Cost for Schengen Visa Insurance
The cost of insurance to cover your visit to a Schengen country will vary depending on the length of coverage needed, your age and the amount of coverage you desire. Although the Schengen visa has minimum requirements, it may be in your best interest to purchase additional coverage, especially for longer trips. For example, the minimum medical coverage required is 30,000 Euros or US$50,000. However, you may feel more comfortable with $100,000 in case of a severe medical condition.
Costs for the essential coverage will start as low as $1 per day for an 18-year-old traveler. Older travelers will pay premiums over and above that. A 45-year-old traveler would pay approximately $2 per day for the same coverage. While a 65-year-old would pay $5 per day. For a quick quote, go to Quote / Purchase – Schengen Visa Insurance
Schengen Visa Insurance Letter
One great benefit of the plans listed here is that they automatically generate a Visa Letter that is emailed to you immediately after purchase along with your insurance policy, insurance cards, and other documents. You can use the Schengen Visa Insurance Letter when meeting for your visa at the embassy or consulate offices.
Does Medicare Supplement Coverage Schengen Visa Requirements
You need to check the coverage included in your Medicare supplement plan or Medigap policy. Although some Medicare supplement plans do offer foreign medical, they are not as comprehensive as a travel medical plan that would include emergency evacuation, repatriation, trip interruption, etc. Most Medigap plans that cover foreign travel require the patient pay a $250 deductible plus 20 percent coinsurance. There is also a lifetime benefit maximum of $50,000.
Visa Consideration for US Citizens Traveling to Schengen Countries
U.S. citizens traveling to the Schengen area for personal travel or business do not require a visa if you will be spending less than 90 days in a six-month period in the Schengen area countries. While a visa is not required for visits of less than three months, it is still important to check the expiration date on your passport before you travel. The countries in the Schengen area require your passport to be valid for at least three months beyond your planned departure date. The reason for the three-month validity requirement is that some of the countries in the Schengen area will assume that all travelers will stay the maximum three months allowed for visa-free visitors. This requirement may also exist for a flight layover while traveling from a Schengen airport to a non-Schengen destination.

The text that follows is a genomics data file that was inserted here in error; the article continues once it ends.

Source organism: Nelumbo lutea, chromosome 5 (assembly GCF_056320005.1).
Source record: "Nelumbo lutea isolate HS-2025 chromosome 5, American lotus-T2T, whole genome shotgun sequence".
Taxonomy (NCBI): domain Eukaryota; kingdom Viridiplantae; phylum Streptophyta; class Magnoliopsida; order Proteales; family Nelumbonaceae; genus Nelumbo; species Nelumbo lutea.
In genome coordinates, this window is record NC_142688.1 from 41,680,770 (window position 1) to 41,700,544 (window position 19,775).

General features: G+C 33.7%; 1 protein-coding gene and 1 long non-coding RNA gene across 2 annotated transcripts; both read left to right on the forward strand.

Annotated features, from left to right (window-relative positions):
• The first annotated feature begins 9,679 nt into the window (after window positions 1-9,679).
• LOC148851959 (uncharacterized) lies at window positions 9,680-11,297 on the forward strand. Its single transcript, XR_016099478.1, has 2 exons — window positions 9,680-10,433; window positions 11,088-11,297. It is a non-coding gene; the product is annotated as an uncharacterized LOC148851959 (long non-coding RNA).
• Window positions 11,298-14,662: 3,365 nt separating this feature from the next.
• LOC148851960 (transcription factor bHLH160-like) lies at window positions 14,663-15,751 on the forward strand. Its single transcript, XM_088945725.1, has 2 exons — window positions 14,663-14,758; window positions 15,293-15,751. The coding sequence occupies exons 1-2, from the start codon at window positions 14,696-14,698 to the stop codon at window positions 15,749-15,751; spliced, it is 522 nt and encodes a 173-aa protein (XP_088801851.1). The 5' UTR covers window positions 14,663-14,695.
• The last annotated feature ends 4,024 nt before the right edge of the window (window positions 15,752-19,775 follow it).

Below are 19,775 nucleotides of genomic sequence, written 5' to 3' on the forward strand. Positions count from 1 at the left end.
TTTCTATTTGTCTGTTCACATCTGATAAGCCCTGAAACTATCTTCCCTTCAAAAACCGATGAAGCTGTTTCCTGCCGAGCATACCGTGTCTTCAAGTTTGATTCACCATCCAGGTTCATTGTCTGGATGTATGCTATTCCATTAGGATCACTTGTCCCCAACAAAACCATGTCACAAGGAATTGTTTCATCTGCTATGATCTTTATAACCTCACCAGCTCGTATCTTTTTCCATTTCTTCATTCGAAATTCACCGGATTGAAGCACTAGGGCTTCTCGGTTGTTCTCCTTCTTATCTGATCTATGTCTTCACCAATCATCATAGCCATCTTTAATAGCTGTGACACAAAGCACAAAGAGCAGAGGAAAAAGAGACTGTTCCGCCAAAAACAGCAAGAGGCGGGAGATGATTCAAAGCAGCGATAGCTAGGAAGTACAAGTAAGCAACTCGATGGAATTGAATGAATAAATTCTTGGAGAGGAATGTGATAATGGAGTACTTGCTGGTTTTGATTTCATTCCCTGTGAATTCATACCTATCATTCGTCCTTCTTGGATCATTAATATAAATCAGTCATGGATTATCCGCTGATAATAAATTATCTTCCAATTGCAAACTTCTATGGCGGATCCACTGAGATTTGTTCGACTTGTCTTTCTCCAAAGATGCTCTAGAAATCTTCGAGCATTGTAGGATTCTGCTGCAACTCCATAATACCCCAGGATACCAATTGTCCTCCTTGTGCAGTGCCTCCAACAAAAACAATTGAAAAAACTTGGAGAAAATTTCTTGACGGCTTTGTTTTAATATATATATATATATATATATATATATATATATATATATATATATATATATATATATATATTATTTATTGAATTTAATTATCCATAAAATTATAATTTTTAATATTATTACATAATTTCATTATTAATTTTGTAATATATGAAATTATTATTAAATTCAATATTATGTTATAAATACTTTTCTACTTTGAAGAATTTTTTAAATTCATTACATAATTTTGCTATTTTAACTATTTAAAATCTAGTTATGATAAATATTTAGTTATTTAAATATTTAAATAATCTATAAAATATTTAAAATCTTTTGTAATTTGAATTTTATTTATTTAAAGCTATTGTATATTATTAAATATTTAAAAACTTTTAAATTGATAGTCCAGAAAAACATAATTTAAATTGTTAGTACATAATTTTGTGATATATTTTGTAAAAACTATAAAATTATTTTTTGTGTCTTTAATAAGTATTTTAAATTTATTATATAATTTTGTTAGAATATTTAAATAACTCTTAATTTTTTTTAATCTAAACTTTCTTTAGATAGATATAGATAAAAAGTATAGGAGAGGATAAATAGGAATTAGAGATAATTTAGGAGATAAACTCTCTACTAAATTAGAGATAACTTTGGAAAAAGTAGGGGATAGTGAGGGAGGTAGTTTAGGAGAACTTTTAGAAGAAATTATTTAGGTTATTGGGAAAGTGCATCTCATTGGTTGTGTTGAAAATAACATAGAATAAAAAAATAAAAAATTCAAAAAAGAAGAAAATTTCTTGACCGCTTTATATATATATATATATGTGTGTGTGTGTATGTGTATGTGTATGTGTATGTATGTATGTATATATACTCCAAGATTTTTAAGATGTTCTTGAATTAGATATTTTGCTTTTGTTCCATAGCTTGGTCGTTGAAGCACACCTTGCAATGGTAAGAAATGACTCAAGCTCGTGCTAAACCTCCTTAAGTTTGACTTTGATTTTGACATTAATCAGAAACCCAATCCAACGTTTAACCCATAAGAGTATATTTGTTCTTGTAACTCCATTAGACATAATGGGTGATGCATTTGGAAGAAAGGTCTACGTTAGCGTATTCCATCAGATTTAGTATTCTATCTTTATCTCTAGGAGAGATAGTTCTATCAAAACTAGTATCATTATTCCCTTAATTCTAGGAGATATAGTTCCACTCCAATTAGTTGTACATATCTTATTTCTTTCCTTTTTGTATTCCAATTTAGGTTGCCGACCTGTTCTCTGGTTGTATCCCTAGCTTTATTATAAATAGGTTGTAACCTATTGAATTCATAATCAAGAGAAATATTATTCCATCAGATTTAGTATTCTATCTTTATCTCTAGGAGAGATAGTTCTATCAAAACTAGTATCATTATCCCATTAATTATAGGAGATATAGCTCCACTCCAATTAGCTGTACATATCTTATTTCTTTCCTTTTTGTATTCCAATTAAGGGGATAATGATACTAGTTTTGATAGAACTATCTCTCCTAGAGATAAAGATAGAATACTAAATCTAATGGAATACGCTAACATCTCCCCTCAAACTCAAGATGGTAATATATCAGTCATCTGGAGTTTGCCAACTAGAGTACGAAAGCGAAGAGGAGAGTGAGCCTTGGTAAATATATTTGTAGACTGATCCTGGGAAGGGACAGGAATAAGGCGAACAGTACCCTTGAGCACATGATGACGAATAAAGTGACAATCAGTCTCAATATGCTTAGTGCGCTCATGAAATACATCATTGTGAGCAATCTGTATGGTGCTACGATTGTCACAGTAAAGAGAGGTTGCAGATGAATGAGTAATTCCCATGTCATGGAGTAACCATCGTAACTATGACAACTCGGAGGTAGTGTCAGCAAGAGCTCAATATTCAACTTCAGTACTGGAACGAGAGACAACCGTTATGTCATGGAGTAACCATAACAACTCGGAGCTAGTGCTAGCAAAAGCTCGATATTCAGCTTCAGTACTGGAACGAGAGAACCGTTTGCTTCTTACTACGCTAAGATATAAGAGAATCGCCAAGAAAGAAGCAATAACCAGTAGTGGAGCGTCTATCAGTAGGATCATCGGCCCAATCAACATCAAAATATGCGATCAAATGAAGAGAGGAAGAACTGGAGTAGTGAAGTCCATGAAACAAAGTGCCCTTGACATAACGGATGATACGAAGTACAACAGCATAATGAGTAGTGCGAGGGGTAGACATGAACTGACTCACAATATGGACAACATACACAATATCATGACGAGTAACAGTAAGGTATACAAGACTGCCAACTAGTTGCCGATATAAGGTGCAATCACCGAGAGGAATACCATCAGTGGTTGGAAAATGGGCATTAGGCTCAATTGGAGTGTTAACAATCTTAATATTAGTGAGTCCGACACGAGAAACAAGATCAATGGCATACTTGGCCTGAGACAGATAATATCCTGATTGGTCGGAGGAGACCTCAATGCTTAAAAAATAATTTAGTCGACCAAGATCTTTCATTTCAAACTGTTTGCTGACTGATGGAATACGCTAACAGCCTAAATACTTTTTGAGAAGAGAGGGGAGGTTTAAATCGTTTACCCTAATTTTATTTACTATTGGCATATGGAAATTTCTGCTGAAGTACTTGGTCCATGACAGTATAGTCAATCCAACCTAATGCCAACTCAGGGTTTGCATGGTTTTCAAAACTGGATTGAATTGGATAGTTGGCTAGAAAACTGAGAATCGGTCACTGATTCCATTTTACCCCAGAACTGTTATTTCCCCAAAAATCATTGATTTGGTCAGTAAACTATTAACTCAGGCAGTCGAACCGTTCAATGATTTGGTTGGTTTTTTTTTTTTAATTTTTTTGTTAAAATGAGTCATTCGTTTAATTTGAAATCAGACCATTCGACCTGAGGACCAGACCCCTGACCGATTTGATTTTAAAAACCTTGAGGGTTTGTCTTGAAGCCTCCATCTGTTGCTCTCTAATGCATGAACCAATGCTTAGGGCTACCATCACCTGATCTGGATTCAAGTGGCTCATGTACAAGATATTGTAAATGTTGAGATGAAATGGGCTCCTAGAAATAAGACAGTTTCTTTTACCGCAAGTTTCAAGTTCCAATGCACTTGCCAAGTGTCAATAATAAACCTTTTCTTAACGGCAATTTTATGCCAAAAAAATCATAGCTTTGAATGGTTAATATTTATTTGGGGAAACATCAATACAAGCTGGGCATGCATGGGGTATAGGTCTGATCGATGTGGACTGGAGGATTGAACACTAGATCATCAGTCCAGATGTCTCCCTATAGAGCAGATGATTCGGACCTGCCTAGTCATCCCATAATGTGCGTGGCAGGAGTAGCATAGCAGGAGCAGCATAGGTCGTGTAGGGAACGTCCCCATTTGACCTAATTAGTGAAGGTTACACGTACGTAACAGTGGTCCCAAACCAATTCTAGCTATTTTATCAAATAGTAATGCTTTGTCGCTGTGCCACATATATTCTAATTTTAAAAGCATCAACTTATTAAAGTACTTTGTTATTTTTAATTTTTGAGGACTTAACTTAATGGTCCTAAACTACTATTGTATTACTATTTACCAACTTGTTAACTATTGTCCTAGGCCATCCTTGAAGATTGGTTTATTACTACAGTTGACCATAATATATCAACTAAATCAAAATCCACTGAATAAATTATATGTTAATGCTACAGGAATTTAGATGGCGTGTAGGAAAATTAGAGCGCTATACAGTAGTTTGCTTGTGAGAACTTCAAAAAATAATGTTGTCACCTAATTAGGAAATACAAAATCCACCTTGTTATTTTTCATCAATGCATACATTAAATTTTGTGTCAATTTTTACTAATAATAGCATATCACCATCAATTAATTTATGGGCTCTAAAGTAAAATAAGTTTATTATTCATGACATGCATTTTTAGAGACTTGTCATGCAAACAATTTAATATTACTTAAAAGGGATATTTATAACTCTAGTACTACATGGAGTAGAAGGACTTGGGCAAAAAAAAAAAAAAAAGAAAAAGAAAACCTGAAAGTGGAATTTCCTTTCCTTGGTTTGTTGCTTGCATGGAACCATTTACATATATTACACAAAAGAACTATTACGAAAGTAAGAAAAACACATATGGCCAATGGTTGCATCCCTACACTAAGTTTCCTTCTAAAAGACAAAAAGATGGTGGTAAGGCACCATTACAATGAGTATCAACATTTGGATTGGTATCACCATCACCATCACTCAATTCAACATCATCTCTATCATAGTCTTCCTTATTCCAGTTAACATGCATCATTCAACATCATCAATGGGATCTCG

The consequences of not having a passport valid for that length of time could include being refused boarding by your airline at the point of entry or when transferring planes. Additionally, there is the possibility of being denied entry upon arrival. For these reasons, the U.S. Department of State recommends that your passport have at least six months remaining when you travel abroad.
If you plan on spending a prolonged period in the Schengen area, you have two choices. You can enter without a visa for up to three months within each six-month period. However, if you spend three months in the area, you need to wait another three months before you can enter a Schengen country again without a visa. If you plan on spending longer than three months in any Schengen area, then you need to contact the embassy of the country you plan on spending the most time to apply for a visa.
Trip Cancelation Insurance
Trip cancelation insurance covers the cost of your trip if you or a member of the traveling party is unable to go on the trip as well as offering the medical coverage required for your Schengen Visa. This type of insurance is especially useful if someone is ill or accidentally injured, if a passport is stolen or if there is a terrorist incident in your destination. An international trip is likely to be expensive or even be a trip of a lifetime. Often, international trips are booked well in advance of the actual vacation. Trip cancelation can cover the cost of the trip, a travel delay or even lost baggage. It is highly recommended to purchase trip cancelation insurance for international vacations.
To learn more visit: US Department of State Schengen Visa Advice or read about Travel Insurance for your International Visa
Recommended Schengen Visa Insurance Plans:
Atlas Travel Insurance
- COVID-19 coverage outside your home country
- Choose between the basic and more extensive coverage
- Meets Schengen visa insurance requirements
- 24/7 worldwide travel and emergency medical assistance
GeoBlue Voyager Plan
- For U.S. citizens up to age 95
- Coverage for COVID and pre-existing conditions
- 24/7/365 service and assistance